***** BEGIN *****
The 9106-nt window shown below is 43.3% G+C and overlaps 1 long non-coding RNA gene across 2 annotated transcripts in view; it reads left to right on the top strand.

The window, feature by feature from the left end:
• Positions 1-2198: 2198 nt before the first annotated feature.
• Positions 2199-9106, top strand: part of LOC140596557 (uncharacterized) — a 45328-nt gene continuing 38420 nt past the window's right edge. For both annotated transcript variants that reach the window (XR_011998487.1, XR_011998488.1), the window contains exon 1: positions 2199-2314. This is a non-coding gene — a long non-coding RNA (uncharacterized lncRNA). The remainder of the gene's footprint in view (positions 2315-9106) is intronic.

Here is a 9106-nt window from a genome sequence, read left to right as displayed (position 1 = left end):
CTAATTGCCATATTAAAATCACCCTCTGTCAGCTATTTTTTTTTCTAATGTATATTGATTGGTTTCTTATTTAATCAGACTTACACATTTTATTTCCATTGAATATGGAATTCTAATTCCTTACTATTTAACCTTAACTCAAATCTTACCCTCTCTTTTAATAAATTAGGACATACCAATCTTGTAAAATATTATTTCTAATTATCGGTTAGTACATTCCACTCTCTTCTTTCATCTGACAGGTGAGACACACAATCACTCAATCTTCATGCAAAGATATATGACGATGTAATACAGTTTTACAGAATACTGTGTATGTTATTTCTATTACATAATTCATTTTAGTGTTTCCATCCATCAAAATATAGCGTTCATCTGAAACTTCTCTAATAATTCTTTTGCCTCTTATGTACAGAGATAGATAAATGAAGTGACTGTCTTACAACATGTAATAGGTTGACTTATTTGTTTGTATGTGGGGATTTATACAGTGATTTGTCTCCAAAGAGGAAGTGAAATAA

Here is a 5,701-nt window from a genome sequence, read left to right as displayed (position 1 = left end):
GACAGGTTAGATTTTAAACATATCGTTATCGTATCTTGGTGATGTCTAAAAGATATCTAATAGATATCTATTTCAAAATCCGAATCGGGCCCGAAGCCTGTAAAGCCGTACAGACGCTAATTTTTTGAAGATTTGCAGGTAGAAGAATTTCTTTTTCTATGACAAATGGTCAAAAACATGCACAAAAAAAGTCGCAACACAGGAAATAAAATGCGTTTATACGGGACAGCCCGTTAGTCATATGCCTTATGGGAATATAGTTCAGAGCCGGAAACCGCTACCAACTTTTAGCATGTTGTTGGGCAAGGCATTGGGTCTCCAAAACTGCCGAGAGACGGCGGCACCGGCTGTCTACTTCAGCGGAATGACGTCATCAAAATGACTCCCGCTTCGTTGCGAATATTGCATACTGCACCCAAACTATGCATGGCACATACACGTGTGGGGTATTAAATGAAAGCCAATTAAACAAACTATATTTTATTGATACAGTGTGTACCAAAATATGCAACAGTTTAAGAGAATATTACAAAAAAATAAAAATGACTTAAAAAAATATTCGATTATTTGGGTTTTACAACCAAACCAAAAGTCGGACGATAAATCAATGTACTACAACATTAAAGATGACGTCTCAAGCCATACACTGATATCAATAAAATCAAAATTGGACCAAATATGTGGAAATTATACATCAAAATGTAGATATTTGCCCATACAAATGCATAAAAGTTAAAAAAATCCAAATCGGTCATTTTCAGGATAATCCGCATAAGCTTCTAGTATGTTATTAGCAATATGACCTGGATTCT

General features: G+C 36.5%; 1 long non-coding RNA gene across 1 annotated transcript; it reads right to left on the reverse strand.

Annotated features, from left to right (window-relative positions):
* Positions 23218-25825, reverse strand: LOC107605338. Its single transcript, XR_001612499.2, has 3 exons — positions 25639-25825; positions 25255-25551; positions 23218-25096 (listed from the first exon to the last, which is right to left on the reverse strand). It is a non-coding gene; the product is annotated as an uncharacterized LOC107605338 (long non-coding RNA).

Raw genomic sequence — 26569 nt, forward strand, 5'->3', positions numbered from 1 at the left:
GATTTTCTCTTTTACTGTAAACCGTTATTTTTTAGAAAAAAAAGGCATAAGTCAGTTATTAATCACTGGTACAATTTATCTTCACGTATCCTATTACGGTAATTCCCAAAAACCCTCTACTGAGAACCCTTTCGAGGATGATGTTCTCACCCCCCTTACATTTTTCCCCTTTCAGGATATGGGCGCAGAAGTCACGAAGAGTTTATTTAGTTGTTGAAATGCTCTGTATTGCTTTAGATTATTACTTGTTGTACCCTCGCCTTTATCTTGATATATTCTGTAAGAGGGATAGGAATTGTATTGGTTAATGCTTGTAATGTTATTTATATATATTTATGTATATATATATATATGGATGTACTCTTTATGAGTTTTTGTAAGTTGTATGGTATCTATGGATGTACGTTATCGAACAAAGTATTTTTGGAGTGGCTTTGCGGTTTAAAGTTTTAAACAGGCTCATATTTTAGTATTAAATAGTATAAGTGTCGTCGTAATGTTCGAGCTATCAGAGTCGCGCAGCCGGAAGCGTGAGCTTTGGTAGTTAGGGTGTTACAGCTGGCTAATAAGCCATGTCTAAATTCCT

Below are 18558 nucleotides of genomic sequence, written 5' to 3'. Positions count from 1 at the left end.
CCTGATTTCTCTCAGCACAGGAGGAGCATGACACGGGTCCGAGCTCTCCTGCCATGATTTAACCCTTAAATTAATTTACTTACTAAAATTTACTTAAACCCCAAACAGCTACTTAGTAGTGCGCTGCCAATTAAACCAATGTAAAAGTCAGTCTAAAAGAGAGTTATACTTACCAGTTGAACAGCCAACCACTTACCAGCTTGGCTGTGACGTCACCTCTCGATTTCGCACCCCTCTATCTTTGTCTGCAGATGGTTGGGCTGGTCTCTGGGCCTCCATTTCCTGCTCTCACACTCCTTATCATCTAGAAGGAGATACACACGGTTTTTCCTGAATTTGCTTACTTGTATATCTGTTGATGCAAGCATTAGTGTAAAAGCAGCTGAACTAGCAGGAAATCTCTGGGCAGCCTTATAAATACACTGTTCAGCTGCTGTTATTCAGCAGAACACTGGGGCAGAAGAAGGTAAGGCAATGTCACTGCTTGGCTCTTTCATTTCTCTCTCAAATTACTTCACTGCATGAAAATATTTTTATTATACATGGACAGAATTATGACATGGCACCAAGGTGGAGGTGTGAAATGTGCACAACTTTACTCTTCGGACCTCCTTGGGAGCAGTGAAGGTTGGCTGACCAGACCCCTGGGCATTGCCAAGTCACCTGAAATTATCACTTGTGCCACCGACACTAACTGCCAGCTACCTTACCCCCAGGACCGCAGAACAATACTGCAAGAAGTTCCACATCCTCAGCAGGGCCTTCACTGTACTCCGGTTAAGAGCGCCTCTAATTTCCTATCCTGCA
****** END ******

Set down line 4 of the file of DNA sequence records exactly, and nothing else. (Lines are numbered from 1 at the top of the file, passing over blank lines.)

• Positions 2199-9106, top strand: part of LOC140596557 (uncharacterized) — a 45328-nt gene continuing 38420 nt past the window's right edge. For both annotated transcript variants that reach the window (XR_011998487.1, XR_011998488.1), the window contains exon 1: positions 2199-2314. This is a non-coding gene — a long non-coding RNA (uncharacterized lncRNA). The remainder of the gene's footprint in view (positions 2315-9106) is intronic.